Dyfed Powys Police Federation secretary Roger Webb says new figures which reveal almost one in 10 new recruits are leaving the Force should serve as a wake-up call.
Roger said there needed to be a focus on retention in the Government’s uplift programme, with a fairer pay and benefits, and a focus physical and mental health.
His comments come as data from the National Police Chiefs’ Council, obtained by Police Oracle, shows that Dyfed Powys Police has seen 16 new officers leave during probation from a total of 176 recruits, an attrition rate of 9.1 per cent.
Northamptonshire (19.3 per cent), North Yorkshire (16.8 per cent) and Cambridgeshire (16.1 per cent) have the highest attrition rates.
On the lower end of the scale, Cumbria and North Wales each have a rate of 3.9 per cent, while Merseyside and West Midlands both recorded 5.4 per cent.
The data reveals that the average attrition rate is 9.1 per cent with 2,567 leavers from 28,173 new recruits.
“These figures should serve as a wake-up call,” said Roger, “Retention is a huge issue for our new recruits, and for our experienced colleagues, and more attention needs to be given to it.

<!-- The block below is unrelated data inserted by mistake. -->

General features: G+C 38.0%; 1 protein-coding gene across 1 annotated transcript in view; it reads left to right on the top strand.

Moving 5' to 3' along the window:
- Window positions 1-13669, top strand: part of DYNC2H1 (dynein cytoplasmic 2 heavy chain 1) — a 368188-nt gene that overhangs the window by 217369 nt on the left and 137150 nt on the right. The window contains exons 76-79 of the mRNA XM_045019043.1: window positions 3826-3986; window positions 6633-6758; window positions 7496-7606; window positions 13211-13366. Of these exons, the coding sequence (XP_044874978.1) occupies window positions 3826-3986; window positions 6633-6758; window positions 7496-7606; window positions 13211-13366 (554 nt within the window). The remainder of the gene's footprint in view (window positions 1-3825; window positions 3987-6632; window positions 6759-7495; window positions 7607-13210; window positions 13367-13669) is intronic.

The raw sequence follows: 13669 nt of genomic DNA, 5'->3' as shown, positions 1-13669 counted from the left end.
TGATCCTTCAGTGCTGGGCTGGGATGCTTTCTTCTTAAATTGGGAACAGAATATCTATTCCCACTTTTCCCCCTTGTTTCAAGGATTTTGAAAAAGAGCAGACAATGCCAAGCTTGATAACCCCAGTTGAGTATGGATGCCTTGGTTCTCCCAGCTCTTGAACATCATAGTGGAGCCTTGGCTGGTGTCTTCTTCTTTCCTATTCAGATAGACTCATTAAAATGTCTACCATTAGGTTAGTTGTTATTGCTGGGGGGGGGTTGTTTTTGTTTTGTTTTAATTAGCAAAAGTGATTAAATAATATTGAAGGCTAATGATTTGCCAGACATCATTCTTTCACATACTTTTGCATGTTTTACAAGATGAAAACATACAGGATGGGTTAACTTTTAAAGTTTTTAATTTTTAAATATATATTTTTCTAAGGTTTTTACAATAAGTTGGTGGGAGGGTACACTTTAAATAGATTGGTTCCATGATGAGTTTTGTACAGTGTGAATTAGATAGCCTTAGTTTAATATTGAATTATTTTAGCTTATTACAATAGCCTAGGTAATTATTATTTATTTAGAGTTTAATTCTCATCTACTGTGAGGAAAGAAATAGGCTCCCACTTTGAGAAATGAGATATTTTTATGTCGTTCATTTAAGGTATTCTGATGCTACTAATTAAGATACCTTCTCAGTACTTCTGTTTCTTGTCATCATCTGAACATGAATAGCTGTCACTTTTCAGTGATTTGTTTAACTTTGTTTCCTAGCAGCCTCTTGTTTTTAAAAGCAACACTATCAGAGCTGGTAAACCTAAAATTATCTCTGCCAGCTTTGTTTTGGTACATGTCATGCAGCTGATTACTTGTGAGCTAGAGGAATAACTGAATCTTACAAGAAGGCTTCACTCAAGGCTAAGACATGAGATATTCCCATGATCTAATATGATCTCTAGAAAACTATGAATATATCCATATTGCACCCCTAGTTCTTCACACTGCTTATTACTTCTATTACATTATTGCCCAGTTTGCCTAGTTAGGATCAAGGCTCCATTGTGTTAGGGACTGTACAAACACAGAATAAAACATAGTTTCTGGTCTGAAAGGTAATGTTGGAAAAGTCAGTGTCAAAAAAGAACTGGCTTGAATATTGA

Branch secretary Roger Webb has called for action to improve officer retention
“The warning signs were there in our recent pay and morale survey. Almost three quarters of our members said they were dissatisfied with their overall remuneration and 89 per cent weren’t fairly paid for the stresses and strains of the job.
“We need long-term recruitment and retention, and sustainable funding. And we need to ensure police leaders are doing what’s to retain recruits, such as a fair pay processes, investment in their physical and mental health and better benefits.”
In January, the Federation aired its concerns when Home Office statistics revealed the uplift programme was just halfway towards meeting its target, and, if it does reach the numbers pledged, would only bring the service back to pre-austerity levels.
Data showed 11,048 officers have been recruited from funding for the Police Uplift Programme and contributed towards the target of 20,000 by March 2023.
If the 20,000 target is achieved, it would bring officer numbers up to around 148,000, which is slightly above the number of officers in 2010.